Satellites will address critical science priorities for quantifying ocean carbon

Type Article
Date 2020-02
Language English
Author(s) Shutler Jamie D1, Wanninkhof Rik2, Nightingale Philip D3, Woolf David K4, Bakker Dorothee Ce5, Watson Andy6, Ashton Ian1, Holding Thomas1, Chapron BertrandORCID7, Quilfen YvesORCID7, Fairall Chris8, Schuster Ute6, Nakajima Masakatsu9, Donlon Craig J10
Affiliation(s) 1 : College of Life and Environmental Sciences, University of Exeter Penryn ,UK
2 : Atlantic Oceanographic and Meteorological Laboratory (AOML), National Oceanic and Atmospheric Administration Miami FL, USA
3 : Plymouth Marine Laboratory Plymouth ,UK
4 : Heriot Watt University Stromness ,UK
5 : Centre for Ocean and Atmospheric SciencesSchool of Environmental Sciences, University of East Anglia Norwich ,UK
6 : College of Life and Environmental Sciences, University of Exeter Exeter ,UK
7 : Institut Francais de Recherche pour l'Exploitation de la MER (Ifremer) Brest ,France
8 : National Oceanic and Atmospheric Administration Boulder CO, USA
9 : Japan Aerospace Exploration Agency (JAXA) Tsukuba, Japan
10 : European Space Agency Noordwijk , The Netherlands
Source Frontiers In Ecology And The Environment (1540-9295) (Wiley), 2020-02 , Vol. 18 , N. 1 , P. 27-34
DOI 10.1002/fee.2129
WOS© Times Cited 15

The ability to routinely quantify global carbon dioxide (CO2) absorption by the oceans has become crucial: it provides a powerful constraint for establishing global and regional carbon (C) budgets, and enables identification of the ecological impacts and risks of this uptake on the marine environment. Advances in understanding, technology, and international coordination have made it possible to measure CO2 absorption by the oceans to a greater degree of accuracy than is possible in terrestrial landscapes. These advances, combined with new satellite‐based Earth observation capabilities, increasing public availability of data, and cloud computing, provide important opportunities for addressing critical knowledge gaps. Furthermore, Earth observation in synergy with in‐situ monitoring can provide the large‐scale ocean monitoring that is necessary to support policies to protect ocean ecosystems at risk, and motivate societal shifts toward meeting C emissions targets; however, sustained effort will be needed.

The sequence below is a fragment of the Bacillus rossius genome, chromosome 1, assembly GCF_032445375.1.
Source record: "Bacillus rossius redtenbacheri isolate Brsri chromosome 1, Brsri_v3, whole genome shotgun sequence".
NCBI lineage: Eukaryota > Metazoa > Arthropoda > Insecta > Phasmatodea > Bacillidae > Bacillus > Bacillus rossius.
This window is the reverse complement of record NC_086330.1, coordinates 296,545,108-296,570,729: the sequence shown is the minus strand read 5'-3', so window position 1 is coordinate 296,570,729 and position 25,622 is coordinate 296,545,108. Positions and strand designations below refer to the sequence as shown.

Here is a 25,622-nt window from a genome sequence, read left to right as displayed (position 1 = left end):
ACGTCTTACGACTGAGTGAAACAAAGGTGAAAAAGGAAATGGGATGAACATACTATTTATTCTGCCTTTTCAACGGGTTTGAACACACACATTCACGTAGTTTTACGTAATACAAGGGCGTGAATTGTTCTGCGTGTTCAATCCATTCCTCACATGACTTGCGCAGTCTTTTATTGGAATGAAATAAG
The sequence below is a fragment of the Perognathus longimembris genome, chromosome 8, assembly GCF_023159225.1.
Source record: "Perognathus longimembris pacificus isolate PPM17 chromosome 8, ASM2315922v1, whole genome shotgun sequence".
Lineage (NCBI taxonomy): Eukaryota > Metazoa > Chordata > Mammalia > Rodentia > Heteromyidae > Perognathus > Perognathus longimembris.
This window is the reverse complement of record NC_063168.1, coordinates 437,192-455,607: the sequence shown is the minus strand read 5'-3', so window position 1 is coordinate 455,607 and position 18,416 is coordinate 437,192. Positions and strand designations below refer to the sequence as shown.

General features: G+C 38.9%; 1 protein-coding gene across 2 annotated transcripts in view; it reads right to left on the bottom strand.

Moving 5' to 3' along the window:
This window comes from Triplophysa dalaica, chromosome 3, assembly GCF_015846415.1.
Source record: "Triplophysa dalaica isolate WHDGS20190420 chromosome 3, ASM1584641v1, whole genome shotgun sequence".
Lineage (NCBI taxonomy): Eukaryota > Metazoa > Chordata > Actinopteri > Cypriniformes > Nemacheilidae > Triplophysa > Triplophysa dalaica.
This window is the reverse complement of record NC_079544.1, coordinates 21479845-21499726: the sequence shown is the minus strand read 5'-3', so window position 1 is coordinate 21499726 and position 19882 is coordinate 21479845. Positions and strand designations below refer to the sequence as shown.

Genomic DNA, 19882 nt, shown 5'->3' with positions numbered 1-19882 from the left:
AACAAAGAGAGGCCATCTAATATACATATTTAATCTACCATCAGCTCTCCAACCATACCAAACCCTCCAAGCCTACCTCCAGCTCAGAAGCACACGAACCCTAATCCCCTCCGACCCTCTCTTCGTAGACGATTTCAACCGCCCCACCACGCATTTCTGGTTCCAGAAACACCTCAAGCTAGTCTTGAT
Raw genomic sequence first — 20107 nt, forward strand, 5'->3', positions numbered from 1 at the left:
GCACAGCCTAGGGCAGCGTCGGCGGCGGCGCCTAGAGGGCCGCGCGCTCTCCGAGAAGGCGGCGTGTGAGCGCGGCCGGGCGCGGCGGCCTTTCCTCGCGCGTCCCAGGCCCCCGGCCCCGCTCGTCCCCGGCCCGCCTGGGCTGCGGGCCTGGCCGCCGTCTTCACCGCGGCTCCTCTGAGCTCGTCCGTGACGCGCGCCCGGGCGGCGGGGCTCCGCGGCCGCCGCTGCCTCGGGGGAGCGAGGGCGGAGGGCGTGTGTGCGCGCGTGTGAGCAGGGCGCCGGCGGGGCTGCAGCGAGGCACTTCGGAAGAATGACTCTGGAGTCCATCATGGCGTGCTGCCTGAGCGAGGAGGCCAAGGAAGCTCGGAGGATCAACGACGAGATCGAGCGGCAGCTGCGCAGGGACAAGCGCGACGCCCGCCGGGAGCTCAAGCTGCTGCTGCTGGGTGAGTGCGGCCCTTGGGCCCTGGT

In a nutshell:

The oceans cover >70% of the Earth's surface and are critical for food supply and maintaining global climate

Increasing carbon dioxide (CO2) absorption alters ocean chemistry and ecology, affecting marine ecosystems over both the short and long term

Accurate estimates of CO2 absorption by the world's oceans provide a powerful constraint on carbon (C) budgets, and are needed to inform policies to motivate societal shifts toward reducing C emissions

We review recent and foreseeable advances for studying oceanic CO2 absorption, explain why satellite‐based Earth observation is key to addressing existing knowledge gaps, and discuss how global monitoring is now both possible and necessary to support policy and conservation

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Shutler Jamie D, Wanninkhof Rik, Nightingale Philip D, Woolf David K, Bakker Dorothee Ce, Watson Andy, Ashton Ian, Holding Thomas, Chapron Bertrand, Quilfen Yves, Fairall Chris, Schuster Ute, Nakajima Masakatsu, Donlon Craig J (2020). Satellites will address critical science priorities for quantifying ocean carbon. Frontiers In Ecology And The Environment, 18(1), 27-34. Publisher's official version : , Open Access version :